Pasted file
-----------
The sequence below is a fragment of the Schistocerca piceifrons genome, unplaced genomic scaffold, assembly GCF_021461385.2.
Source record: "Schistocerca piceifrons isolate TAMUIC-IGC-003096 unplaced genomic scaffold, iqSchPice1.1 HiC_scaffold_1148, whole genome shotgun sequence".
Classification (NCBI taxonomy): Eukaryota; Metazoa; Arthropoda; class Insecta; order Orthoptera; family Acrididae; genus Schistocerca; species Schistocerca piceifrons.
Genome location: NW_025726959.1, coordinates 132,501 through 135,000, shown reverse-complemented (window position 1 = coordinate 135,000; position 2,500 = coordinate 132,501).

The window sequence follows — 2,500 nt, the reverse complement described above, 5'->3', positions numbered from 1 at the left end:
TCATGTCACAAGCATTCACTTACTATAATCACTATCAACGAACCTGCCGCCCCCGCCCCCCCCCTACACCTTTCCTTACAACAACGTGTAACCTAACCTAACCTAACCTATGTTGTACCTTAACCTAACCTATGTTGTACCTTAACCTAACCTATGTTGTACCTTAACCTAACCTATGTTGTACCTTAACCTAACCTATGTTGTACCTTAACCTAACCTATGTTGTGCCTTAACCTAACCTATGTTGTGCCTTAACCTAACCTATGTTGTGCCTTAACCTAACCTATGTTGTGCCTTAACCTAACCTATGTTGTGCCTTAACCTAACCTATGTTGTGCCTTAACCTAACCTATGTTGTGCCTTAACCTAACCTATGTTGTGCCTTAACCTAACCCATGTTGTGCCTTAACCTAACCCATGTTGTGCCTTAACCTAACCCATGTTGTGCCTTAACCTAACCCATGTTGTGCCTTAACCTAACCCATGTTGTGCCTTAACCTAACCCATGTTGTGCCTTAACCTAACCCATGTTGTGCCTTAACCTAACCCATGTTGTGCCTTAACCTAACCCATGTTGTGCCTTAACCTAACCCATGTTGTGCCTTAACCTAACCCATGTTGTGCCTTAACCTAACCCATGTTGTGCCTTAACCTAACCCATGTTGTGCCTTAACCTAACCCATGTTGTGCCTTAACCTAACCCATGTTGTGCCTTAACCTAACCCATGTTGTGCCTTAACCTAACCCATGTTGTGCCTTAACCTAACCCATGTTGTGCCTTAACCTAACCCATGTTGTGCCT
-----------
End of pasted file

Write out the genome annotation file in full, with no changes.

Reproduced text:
The sequence below is a fragment of the Schistocerca piceifrons genome, unplaced genomic scaffold, assembly GCF_021461385.2.
Source record: "Schistocerca piceifrons isolate TAMUIC-IGC-003096 unplaced genomic scaffold, iqSchPice1.1 HiC_scaffold_1148, whole genome shotgun sequence".
Classification (NCBI taxonomy): Eukaryota; Metazoa; Arthropoda; class Insecta; order Orthoptera; family Acrididae; genus Schistocerca; species Schistocerca piceifrons.
Genome location: NW_025726959.1, coordinates 132,501 through 135,000, shown reverse-complemented (window position 1 = coordinate 135,000; position 2,500 = coordinate 132,501).

The window sequence follows — 2,500 nt, the reverse complement described above, 5'->3', positions numbered from 1 at the left end:
TCATGTCACAAGCATTCACTTACTATAATCACTATCAACGAACCTGCCGCCCCCGCCCCCCCCCTACACCTTTCCTTACAACAACGTGTAACCTAACCTAACCTAACCTATGTTGTACCTTAACCTAACCTATGTTGTACCTTAACCTAACCTATGTTGTACCTTAACCTAACCTATGTTGTACCTTAACCTAACCTATGTTGTACCTTAACCTAACCTATGTTGTGCCTTAACCTAACCTATGTTGTGCCTTAACCTAACCTATGTTGTGCCTTAACCTAACCTATGTTGTGCCTTAACCTAACCTATGTTGTGCCTTAACCTAACCTATGTTGTGCCTTAACCTAACCTATGTTGTGCCTTAACCTAACCTATGTTGTGCCTTAACCTAACCCATGTTGTGCCTTAACCTAACCCATGTTGTGCCTTAACCTAACCCATGTTGTGCCTTAACCTAACCCATGTTGTGCCTTAACCTAACCCATGTTGTGCCTTAACCTAACCCATGTTGTGCCTTAACCTAACCCATGTTGTGCCTTAACCTAACCCATGTTGTGCCTTAACCTAACCCATGTTGTGCCTTAACCTAACCCATGTTGTGCCTTAACCTAACCCATGTTGTGCCTTAACCTAACCCATGTTGTGCCTTAACCTAACCCATGTTGTGCCTTAACCTAACCCATGTTGTGCCTTAACCTAACCCATGTTGTGCCTTAACCTAACCCATGTTGTGCCTTAACCTAACCCATGTTGTGCCTTAACCTAACCCATGTTGTGCCTTAACCTAACCCATGTTGTGCCT